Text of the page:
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    ABSTRACT: The present study examines the efficacy of a social skills and Theory of Mind (S.S.ToM) intervention for children with high-functioning ASD. Children were taught to identify and consider their peer's mental states, e.g., knowledge, emotions, desires, beliefs, intentions, likes and dislikes, while learning friendship-making skills and strategies, through the use of visual scaffolds in story format. Compared to two control groups, S.S.ToM participants demonstrated significantly greater gains on measures of Theory of Mind and social responsiveness. At a 3-month follow-up assessment, improvements appeared to have been maintained and continued gains were observed. These results provide support for the utility of a visually supported Theory of Mind and social skills intervention that may be delivered in community settings.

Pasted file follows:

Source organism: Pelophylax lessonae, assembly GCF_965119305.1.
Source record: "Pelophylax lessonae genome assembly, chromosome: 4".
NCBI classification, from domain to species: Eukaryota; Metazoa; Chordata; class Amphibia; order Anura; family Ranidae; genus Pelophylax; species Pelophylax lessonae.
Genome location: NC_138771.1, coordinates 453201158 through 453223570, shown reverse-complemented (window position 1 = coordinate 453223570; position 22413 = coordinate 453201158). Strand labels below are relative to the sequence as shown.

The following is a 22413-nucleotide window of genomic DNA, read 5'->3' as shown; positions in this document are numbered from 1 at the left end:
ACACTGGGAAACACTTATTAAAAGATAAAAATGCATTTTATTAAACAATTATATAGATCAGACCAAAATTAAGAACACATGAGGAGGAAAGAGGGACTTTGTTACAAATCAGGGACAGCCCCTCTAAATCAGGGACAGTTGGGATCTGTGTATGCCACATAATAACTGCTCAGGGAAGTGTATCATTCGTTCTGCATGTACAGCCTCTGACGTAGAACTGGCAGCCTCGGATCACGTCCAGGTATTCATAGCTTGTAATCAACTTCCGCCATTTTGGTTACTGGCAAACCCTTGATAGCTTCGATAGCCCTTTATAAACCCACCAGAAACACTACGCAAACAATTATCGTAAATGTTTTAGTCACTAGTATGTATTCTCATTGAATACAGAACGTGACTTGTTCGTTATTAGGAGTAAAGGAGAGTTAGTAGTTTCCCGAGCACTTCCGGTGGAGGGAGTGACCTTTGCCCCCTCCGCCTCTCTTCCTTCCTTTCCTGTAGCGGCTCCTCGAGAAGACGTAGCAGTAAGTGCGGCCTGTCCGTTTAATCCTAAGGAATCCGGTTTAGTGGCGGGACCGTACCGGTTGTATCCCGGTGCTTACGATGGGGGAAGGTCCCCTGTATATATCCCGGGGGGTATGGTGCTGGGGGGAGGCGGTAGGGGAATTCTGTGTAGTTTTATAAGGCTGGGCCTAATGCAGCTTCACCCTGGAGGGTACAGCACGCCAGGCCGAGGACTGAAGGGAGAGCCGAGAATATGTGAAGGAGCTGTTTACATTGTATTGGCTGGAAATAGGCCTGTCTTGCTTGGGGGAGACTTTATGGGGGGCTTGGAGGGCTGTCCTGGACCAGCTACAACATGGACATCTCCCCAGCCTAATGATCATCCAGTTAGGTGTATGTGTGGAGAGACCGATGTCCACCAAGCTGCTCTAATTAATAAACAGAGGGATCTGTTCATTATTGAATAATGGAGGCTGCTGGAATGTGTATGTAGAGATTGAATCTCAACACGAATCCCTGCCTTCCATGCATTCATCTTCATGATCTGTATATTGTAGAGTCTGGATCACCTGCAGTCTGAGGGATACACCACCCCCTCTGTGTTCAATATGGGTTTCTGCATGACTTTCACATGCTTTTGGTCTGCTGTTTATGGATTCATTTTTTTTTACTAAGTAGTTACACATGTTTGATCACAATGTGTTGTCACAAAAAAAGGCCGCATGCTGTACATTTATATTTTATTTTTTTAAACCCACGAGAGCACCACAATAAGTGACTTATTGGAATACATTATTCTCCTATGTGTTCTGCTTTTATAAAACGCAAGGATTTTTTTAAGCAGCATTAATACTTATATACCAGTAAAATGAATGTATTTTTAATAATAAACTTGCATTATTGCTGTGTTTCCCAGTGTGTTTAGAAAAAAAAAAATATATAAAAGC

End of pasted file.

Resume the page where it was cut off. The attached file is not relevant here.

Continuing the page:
Journal of Autism and Developmental Disorders 05/2015; DOI:10.1007/s10803-015-2459-9 · 3.06 Impact Factor
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    • "Given that this is the first RCT of MR and this protocol, replication studies are needed. Ongoing research should continue to study CBI in narrowly defined groups as efficacy may differ based on functional level (Hopkins et al. 2011; Ploog et al. 2013). Future studies may want to compare supervised MR administration versus independent use, evaluate the efficacy of MR as a component in a comprehensive psychosocial treatment, or assess characteristics of treatment responders. "